Hutton Cranswick wins silver gilt prize at Britain In Bloom
THERE IS nothing more tranquil than an English village at the height of summer.
And Hutton Cranswick ranks with the best of them.
The village, near Driffield, has flowered with a Silver Gilt prize at the Britain In Bloom National Awards.
Gina Simpson, Hutton Cranswick's In Bloom co-ordinator, said: "This has been our first year of entry in the current Britain In Bloom competition."
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"It has been an honour to represent Yorkshire on the national stage.
"Obviously, there's a tinge of disappointment we were not overall winners, but the In Bloom group and the community can feel very proud of what has been achieved."
She put the village's success down to families' original gardening projects.
"The extra motivation has produced some very creative projects to enhance our local environment – a wildflower garden, cycle sculptures planted with red and white roses for the Way Of The Roses cycle route and themed planting in focal areas to represent the elements," Ms Simpson said.
One of the village's highlights is the garden at its train station.
The In Bloom team worked hard to keep the flowers there fresh.
"We have continued to improve the station garden, where the replica train is an attraction," Ms Simpson said.
The village even got its own mascot for the competition – a sculpture called Crawford The Crane.
Ms Simpson said: "To bring in a sense of fun, members created Crawford The Crane as our mascot."
"He, like many of the projects begun this year, will continue to inspire us for years to come."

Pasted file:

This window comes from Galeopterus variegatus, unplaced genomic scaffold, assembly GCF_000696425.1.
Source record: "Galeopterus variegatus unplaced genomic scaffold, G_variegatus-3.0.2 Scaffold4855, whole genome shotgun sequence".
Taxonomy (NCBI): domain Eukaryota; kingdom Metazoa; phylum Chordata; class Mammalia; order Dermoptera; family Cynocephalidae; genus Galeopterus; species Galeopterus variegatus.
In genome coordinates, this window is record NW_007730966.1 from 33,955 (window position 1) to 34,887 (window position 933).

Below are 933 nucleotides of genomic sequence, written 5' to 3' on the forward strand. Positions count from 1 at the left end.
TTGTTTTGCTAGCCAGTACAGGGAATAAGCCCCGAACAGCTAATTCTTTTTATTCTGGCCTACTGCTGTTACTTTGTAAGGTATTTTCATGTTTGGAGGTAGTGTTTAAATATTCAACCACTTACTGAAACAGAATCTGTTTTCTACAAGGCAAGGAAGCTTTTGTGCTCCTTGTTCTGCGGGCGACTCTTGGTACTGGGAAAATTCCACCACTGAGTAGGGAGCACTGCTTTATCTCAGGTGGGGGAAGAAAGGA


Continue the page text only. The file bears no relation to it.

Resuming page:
The In Bloom team found out about their award at a ceremony on Saturday in St Peter Port, Guernsey.
It was hosted by One Show presenter Matt Baker and attended by 450 gardening champions.
Hutton Cranswick was selected by judges as a finalist to represent Yorkshire in the Large Village category.
More than 1,200 communities enter the Royal Horticultural Society competition each year.
Out of these, 72 finalists were chosen.
The Britain In Bloom judges were led by Roger Burnett.
He chaired a panel of 14 volunteers who marked each settlement against three key criteria – horticultural achievement, community participation and environmental responsibility.
Mr Burnett said: "We had the privilege and pleasure of visiting the most environmentally aware communities in Britain and meeting the wonderful people responsible for them."
"The best thing about being a judge is meeting the volunteers. They're hardworking and resilient. Whatever's thrown at them, whether it's a hosepipe ban or flooding, they will find a way around it."
Broughshane in Northern Ireland was the competition's overall winner.